Posted on Jan 11, 2016, 6 a.m.
Researchers coax scar cells to become blood vessel cells via a novel small-molecule and protein therapy.
Cardiovascular scientists at Houston Methodist (Texas, USA) lead a team that coaxes fibroblasts -- cells that causes scarring and are plentiful throughout the human body -- into becoming endothelium, an entirely different type of adult cell that forms the lining of blood vessels. John Cooke and colleagues utilized a novel small-molecule and protein therapy to achieve trans-differentiation to a therapeutic cell type. The team exposed fibroblasts to poly I:C (polyinosinic:polycytidylic acid), a small segment of double-stranded RNA that binds to the host cell receptor TLR3 (toll-like receptor 3). After treatment with poly I:C, the researchers observed a reorganization of nuclear chromatin, allowing previously blocked-off genes to be expressed. The fibroblasts were then treated with factors, such as VEGF, that are known to compel less differentiated cells into becoming endothelial cells. These transformed cells self-assembled into vessels that improved blood flow. Submitting that: “This study suggests that manipulation of innate immune signaling may be generally used to modify cell fate,” the study authors submit that: “[this] is a first step toward development of a small molecule strategy for therapeutic transdifferentiation for vascular disease.”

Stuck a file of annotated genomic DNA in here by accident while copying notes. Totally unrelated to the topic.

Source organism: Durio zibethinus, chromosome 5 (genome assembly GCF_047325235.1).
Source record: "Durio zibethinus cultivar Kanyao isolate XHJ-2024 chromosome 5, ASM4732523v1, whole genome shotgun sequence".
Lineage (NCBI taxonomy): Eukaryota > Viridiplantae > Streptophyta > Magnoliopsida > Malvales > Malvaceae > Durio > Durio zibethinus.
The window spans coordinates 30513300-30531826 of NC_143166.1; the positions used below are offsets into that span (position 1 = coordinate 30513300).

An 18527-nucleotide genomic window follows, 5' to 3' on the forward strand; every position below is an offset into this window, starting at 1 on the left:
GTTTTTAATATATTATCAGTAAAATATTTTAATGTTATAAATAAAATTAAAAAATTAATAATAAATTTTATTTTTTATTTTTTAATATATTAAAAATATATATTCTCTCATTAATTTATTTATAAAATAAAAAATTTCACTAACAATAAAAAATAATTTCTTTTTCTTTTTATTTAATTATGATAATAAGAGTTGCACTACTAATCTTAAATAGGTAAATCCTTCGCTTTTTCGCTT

Sayed N, Wong WT, Ospino F, Meng S, Lee J, Jha A, Dexheimer P, Aronow BJ, Cooke JP. “Transdifferentiation of Human Fibroblasts to Endothelial Cells: Role of Innate Immunity.” Circulation. 2014 Oct 30. pii.